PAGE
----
All creativity begins with the moment of conception.
That little piece of kindling that gets the fire going. That initial source of inspiration that takes on a life of its own. That single note from which the entire symphony grows. That single spark of life that signals an idea’s movement value, almost screaming to us, something wants to be built here.
And so, in this blog series, I’m going to be deconstructing my favorite moments of conception from popular movies. Each post will contain a video clip from a different film, along with a series of lessons we can learn from the characters.
Today's clip comes from the voicemail scene in Swingers:
What can we learn?
In that kiss I saw a vision of my future. A prospective client reaches out, shows an interest in your work, asks tons of questions, requests a price quote, emails you back immediately, gets your hopes up about working together, and then, they just magically disappear. No explanation. No apology. No nothing. They just go away. And despite your follow up efforts, courteous and professional and persistent as they may be, still nothing. This phenomenon infuriates me. And each time it happens, I can’t help but think to myself, what the hell? You’re the ones who came to me. But then I remember something I learned in high school. Just because we kissed once doesn’t mean we’re in love forever. That’s the thing about opportunity. It’s a fickle mistress. It comes and goes like the changing weather, swearing allegiance to no one, rarely with explanation or apology. And so, instead of twisting myself into a psychological pretzel trying to figure out what went wrong, maybe it was me, maybe it was them, maybe my email account wasn’t working, I’ve learned to just let it go. I accept the fact that so many things in life just go away. And I try not to take it personally. Then again, I also feel a puff of hope when I remember, the fact that it happened at all means that it’s possible. What can you let go of right now so that you can regain your balance?
I’d rather hear no than nothing. This scene makes my stomach turn. It’s quite possibly the most awkward three minutes in the history of film. Mike reeks of desperation, longing to connect, aching to engage, begging to be heard. But he keeps getting the damn machine. It’s interesting, no matter how many times I watch this scene, I always catch myself silently screaming to the screen, no, please, don’t do it again. But he always does. Every time. Because that’s the natural human response. People would rather hear no than nothing. I’m reminded of the old saying, absence makes the heart grow fonder. Completely bullshit. In my experience, absence makes the mind start to wander. And that’s when the waves of anxiety come crashing in. Because whether it’s a friend or a date or a colleague or a client, when someone leaves you in the dark, you engage in worse case thinking. You assume that no news is bad news. Psychologists call this negative bias, whereby the brain is built with a greater sensitivity to unpleasant news. According to their research, the human capacity to weigh negative input keeps us out of harm’s way. That’s why our brains have evolved to developed systems that make it unavoidable for us not to notice danger and, hopefully, respond to it. The question, though, is how can we accumulate enough positive experiences to override the tilt to negativity? I suggest using a victory log. It’s a small weekly calendar that you populate with any and all victories, large or small, that you achieve each day. Think of it as a visual record of progress that surrounds you with concrete evidence of positive improvement. How will you tip the scales toward happiness?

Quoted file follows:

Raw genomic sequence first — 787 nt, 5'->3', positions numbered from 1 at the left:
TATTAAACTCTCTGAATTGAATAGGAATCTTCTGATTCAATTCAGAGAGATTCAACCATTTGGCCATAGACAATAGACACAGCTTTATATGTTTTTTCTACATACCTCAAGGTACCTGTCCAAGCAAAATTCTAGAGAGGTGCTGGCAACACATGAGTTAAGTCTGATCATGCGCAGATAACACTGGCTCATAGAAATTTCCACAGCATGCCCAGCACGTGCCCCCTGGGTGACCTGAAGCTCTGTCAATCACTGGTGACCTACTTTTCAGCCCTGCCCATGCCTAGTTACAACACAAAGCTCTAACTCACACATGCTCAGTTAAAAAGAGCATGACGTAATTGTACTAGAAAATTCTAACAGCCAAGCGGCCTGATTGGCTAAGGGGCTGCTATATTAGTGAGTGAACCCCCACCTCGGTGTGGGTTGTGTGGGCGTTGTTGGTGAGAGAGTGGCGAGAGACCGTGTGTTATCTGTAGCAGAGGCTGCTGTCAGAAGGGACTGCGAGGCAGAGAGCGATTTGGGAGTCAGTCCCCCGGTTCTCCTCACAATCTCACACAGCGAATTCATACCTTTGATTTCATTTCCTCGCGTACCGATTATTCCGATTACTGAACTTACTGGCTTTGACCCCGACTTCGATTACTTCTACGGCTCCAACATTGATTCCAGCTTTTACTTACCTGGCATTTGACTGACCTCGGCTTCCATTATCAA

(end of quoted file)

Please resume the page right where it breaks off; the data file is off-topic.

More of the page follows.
Go work on something else. Despite your most strategic efforts, you can’t will somebody to call you back. You can’t use the law of attraction to make the phone ring. What you can do, however, is turn waiting into working. You can give yourself permission to work on something else. I prefer the term polyamorous creation, which is the practice of pursuing relationships with multiple creative projects. It’s way to hedge your creative bets. To insure yourself against the daily discouragements, delays, distractions, depressions, derailments and disappointments of the process. Consider these common examples. New project receive an unflattering review? Go work on something else. Editor not calling you back with her notes? Go work on something else. Computer freeze at an inopportune time? Go work on something else. Client go on vacation and forget about your website? Go work on something else. Receive a rejection letter from a publisher? Go work on something else. Spirit won’t move the way you want it to? Go work on something else. Mike blew it. He put all his eggs into one basket. And as a result, he lost the girl. A smarter, healthier approach would be to always have something waiting in the wings, ready to be worked on. To differentiate and diversify between a number of main lines of activity. That way, when one enterprise grinds to a halt, productive work does not cease. How will you build enough momentum to keep the story moving forward?
What did you learn?
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That Guy with the Nametag
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